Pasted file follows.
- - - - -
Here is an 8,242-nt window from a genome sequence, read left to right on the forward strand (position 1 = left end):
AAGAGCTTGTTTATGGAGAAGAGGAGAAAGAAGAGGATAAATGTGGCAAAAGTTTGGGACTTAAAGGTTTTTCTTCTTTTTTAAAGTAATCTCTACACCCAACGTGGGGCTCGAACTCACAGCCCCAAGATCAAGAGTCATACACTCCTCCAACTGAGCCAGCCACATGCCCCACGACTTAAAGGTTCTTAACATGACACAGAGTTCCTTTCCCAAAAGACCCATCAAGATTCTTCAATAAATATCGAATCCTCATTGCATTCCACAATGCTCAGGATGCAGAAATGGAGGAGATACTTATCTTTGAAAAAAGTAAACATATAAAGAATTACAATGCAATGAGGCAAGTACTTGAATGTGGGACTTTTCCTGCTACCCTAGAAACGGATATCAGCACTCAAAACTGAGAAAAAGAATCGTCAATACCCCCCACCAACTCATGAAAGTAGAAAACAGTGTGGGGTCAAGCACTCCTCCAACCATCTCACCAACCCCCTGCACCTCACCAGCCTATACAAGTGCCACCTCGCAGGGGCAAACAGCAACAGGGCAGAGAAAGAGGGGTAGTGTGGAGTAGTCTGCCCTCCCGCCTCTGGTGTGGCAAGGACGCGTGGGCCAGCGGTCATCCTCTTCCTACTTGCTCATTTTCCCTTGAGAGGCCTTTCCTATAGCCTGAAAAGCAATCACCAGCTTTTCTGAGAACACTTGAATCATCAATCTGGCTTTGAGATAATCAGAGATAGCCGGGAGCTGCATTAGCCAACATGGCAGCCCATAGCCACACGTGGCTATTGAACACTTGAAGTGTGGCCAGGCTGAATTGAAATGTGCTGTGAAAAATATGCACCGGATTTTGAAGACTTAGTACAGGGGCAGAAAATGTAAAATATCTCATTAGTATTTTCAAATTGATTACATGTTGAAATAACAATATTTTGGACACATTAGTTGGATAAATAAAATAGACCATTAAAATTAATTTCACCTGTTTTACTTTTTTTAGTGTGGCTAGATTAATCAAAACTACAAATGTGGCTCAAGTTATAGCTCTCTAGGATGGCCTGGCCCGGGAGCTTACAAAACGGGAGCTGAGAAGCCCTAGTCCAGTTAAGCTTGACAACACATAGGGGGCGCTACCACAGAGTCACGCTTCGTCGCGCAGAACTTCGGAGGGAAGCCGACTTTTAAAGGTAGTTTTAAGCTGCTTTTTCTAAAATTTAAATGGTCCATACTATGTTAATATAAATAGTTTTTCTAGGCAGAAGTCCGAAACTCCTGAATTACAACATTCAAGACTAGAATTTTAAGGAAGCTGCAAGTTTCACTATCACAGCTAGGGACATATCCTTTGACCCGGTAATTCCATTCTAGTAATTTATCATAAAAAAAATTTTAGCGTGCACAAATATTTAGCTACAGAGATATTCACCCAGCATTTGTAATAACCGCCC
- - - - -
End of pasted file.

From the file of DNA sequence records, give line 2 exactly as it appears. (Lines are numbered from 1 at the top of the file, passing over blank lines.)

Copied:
AAGAGCTTGTTTATGGAGAAGAGGAGAAAGAAGAGGATAAATGTGGCAAAAGTTTGGGACTTAAAGGTTTTTCTTCTTTTTTAAAGTAATCTCTACACCCAACGTGGGGCTCGAACTCACAGCCCCAAGATCAAGAGTCATACACTCCTCCAACTGAGCCAGCCACATGCCCCACGACTTAAAGGTTCTTAACATGACACAGAGTTCCTTTCCCAAAAGACCCATCAAGATTCTTCAATAAATATCGAATCCTCATTGCATTCCACAATGCTCAGGATGCAGAAATGGAGGAGATACTTATCTTTGAAAAAAGTAAACATATAAAGAATTACAATGCAATGAGGCAAGTACTTGAATGTGGGACTTTTCCTGCTACCCTAGAAACGGATATCAGCACTCAAAACTGAGAAAAAGAATCGTCAATACCCCCCACCAACTCATGAAAGTAGAAAACAGTGTGGGGTCAAGCACTCCTCCAACCATCTCACCAACCCCCTGCACCTCACCAGCCTATACAAGTGCCACCTCGCAGGGGCAAACAGCAACAGGGCAGAGAAAGAGGGGTAGTGTGGAGTAGTCTGCCCTCCCGCCTCTGGTGTGGCAAGGACGCGTGGGCCAGCGGTCATCCTCTTCCTACTTGCTCATTTTCCCTTGAGAGGCCTTTCCTATAGCCTGAAAAGCAATCACCAGCTTTTCTGAGAACACTTGAATCATCAATCTGGCTTTGAGATAATCAGAGATAGCCGGGAGCTGCATTAGCCAACATGGCAGCCCATAGCCACACGTGGCTATTGAACACTTGAAGTGTGGCCAGGCTGAATTGAAATGTGCTGTGAAAAATATGCACCGGATTTTGAAGACTTAGTACAGGGGCAGAAAATGTAAAATATCTCATTAGTATTTTCAAATTGATTACATGTTGAAATAACAATATTTTGGACACATTAGTTGGATAAATAAAATAGACCATTAAAATTAATTTCACCTGTTTTACTTTTTTTAGTGTGGCTAGATTAATCAAAACTACAAATGTGGCTCAAGTTATAGCTCTCTAGGATGGCCTGGCCCGGGAGCTTACAAAACGGGAGCTGAGAAGCCCTAGTCCAGTTAAGCTTGACAACACATAGGGGGCGCTACCACAGAGTCACGCTTCGTCGCGCAGAACTTCGGAGGGAAGCCGACTTTTAAAGGTAGTTTTAAGCTGCTTTTTCTAAAATTTAAATGGTCCATACTATGTTAATATAAATAGTTTTTCTAGGCAGAAGTCCGAAACTCCTGAATTACAACATTCAAGACTAGAATTTTAAGGAAGCTGCAAGTTTCACTATCACAGCTAGGGACATATCCTTTGACCCGGTAATTCCATTCTAGTAATTTATCATAAAAAAAATTTTAGCGTGCACAAATATTTAGCTACAGAGATATTCACCCAGCATTTGTAATAACCGCCC